Lady Jakobovits: The first lady of Anglo-Jewry
Quizzical, interested, listening and sympathetic: Lady J seemed to have time for everyone
Lady Amelie Jakobovits was in my house five years ago watching the forced removal of the settlers in Gaza by the Israeli army.
She stared at the TV and cried. What she found so distressing was not the political situation that had led to Israel's decision to evacuate Gaza. It was that Jew was fighting Jew, relayed to her with graphic, brutal realism. As far as rights or political expediency were concerned, Amélie was prepared to be pragmatic. But this violence she could not bear.
When she died last Friday, the street in Hendon where she and Lord Jakobovits had lived since his retirement as Chief Rabbi was cordoned off as crowds came to reflect on whatever succour she had given them. They heard the Chief Rabbi and others recount her virtues. But there was a sense within the crowd of a private grief. Publicly, Chief Rabbi Lord Sacks praised all the eshet chayil qualities that made her an outstanding rabbi's wife. In the Yiddish-punctuated English with which some Charedim pepper their sentences, she was lauded for her charitable works, her personal kindness, her almost psychic knack of knowing who was in need of a visit from her.
I had personal experience of it when my ex-husband suddenly died in 2001. Her near-mythic spiritual antennae brought her to my door within hours. For some, her presence at times of bereavement was almost intrusive. For others it was a pure gift. She had that brusque, edgy Gallic way, that sharp intuitiveness that made her see, with penetrating blue eyes, deep into the corners of your mind - even those you would rather have kept sealed.
Her empathy made her among the most exalted women in Anglo-Jewry.
Her humanity shone through
She has been praised in almost elegiac terms. But it was this slight abrasiveness that gave her edge, gave her the stardust beloved of politicians; it made her earthier, less ladylike, more real.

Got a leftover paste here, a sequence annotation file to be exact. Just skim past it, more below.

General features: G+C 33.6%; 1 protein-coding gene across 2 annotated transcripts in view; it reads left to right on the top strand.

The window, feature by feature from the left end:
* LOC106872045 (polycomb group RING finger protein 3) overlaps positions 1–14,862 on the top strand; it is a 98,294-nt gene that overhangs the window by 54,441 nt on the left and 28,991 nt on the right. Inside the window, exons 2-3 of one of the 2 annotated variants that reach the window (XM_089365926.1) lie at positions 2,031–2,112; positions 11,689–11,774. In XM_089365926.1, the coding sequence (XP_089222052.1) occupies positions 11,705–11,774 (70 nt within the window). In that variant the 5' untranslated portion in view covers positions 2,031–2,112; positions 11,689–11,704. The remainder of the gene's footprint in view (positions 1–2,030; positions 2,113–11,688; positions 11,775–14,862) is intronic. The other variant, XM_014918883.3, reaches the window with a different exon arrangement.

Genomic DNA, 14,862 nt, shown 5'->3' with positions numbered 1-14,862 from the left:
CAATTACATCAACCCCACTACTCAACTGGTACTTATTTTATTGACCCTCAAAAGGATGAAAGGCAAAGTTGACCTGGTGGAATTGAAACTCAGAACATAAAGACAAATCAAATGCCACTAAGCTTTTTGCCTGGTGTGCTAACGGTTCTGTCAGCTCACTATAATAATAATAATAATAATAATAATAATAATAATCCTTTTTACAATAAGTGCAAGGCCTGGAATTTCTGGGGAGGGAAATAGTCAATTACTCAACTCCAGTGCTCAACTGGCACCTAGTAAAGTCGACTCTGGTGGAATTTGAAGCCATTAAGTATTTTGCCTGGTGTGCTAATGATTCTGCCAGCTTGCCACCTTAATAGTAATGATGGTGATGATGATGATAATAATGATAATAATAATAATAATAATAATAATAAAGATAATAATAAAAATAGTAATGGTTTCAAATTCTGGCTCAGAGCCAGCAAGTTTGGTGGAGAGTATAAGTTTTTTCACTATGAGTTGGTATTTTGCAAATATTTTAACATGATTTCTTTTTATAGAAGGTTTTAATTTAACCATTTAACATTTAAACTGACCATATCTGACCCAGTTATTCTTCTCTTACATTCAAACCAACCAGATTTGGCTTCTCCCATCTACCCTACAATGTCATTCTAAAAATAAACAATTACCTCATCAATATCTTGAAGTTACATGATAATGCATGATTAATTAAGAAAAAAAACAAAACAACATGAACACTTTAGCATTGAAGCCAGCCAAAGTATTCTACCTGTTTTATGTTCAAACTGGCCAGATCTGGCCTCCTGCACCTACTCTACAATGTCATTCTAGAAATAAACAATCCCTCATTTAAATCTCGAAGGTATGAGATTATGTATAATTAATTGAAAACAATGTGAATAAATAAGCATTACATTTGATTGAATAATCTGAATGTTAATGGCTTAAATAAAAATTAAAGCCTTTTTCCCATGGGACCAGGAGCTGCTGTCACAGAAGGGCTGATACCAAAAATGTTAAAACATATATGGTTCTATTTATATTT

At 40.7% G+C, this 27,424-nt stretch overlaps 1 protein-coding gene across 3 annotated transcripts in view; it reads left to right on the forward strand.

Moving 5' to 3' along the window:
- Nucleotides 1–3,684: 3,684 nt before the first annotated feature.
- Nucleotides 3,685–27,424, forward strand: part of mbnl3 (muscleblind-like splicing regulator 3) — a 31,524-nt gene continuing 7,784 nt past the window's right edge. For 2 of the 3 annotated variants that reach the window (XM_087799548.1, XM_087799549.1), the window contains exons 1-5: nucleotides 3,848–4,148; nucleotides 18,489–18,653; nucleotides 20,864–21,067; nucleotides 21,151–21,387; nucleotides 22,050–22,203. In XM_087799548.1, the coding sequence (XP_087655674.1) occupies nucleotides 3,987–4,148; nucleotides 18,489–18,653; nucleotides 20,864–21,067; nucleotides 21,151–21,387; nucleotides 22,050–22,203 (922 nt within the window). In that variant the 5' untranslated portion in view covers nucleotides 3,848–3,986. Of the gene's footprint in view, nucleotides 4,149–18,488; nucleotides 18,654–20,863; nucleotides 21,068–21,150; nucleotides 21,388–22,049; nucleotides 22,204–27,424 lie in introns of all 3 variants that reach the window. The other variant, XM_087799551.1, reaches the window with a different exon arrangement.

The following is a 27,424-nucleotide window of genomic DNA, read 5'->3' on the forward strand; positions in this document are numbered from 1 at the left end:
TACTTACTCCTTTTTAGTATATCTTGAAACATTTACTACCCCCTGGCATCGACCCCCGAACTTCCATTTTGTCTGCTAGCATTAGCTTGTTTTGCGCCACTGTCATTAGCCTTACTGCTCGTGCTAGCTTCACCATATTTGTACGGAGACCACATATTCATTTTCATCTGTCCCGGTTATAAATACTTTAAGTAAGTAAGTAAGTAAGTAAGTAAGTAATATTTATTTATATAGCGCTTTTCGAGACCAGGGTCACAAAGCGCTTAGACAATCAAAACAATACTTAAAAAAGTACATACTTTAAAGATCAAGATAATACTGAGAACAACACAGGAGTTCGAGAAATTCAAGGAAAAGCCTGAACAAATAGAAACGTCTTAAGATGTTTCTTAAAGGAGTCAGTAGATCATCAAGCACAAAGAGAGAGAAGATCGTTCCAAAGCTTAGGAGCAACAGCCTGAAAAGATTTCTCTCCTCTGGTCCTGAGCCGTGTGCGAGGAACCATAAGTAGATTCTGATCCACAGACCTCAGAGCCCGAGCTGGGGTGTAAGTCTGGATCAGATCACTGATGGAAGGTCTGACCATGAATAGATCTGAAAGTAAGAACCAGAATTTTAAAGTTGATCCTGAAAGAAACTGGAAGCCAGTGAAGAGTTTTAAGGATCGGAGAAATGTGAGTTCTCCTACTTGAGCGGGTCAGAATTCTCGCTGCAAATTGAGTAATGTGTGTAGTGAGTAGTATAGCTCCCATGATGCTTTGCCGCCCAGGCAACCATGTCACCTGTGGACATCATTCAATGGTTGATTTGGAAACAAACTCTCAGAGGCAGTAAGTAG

Orthodox to the core, Amélie counted Progressive Jews among her friends. One of her sons-in-law suggested at her funeral that another person may have been criticised for associating with "such people", possibly revealing a point of family controversy. In the past, others criticised her for late arrivals, brief attendances, but her charm always won through. Although her phone bill must have been phenomenal, she, herself, was contained; she would deliver her goodwill message and then quickly bow out of the conversation.
Perhaps rebbetzins like her are born rather than made. Her family's escape from the Nazis was an epiphany for her; she decided as a teenager to dedicate her life to her people. She referred to her mother's joie de vivre as though it were a mantra. Her father courageously told her there was always a moment of beauty within even the most dire circumstances.
The capricious and feisty young girl who accepted her parents' choice of partner was awestruck by Immanuel Jakobovits's intellect, but this soon developed into an enduring love: his deeply ponderous and reflective manner was mitigated by her energy and quick wit.
People who entered their home might have anticipated a scholarly, bookish environment. But Amélie was a Frenchwoman who never lost either her accent or her sense of chic: the elegant bungalow was modern and light, full of her own personal atmosphere.
A forceful spirit in her own right, there was always something touching about her loyalty and deference to her beloved "Mano"; to his wisdom and sense of ethics. She was jubilant at his peerage and could not bear to see him criticised.
Bitterness and resentment were not part of her nature, but when Rabbi Sacks succeeded Lord Jakobovits, she was not entirely comfortable with the new role thrust upon the retiring first couple of Anglo-Jewry. Her admiration for Rabbi Sacks's abilities was unquestioned, but she was deeply upset at the debacle over his non-attendance at Reform leader Hugo Gryn's funeral in 1996.
Amélie would certainly have been excited by the political changes now taking place in Britain. She would have debated the deals on the table between the three parties last week. But in the end it was her family that counted; that and the future of the Jewish people.
She claimed she never spent a single night alone in her home during her 11 years of her widowhood. One of her innumerable grandchildren or great grandchildren always stayed. The birth of a great-grand-daughter, announced at her funeral, is a lyrical reminder of the time to come.
Gloria Tessler is the biographer of Lady Jakobovits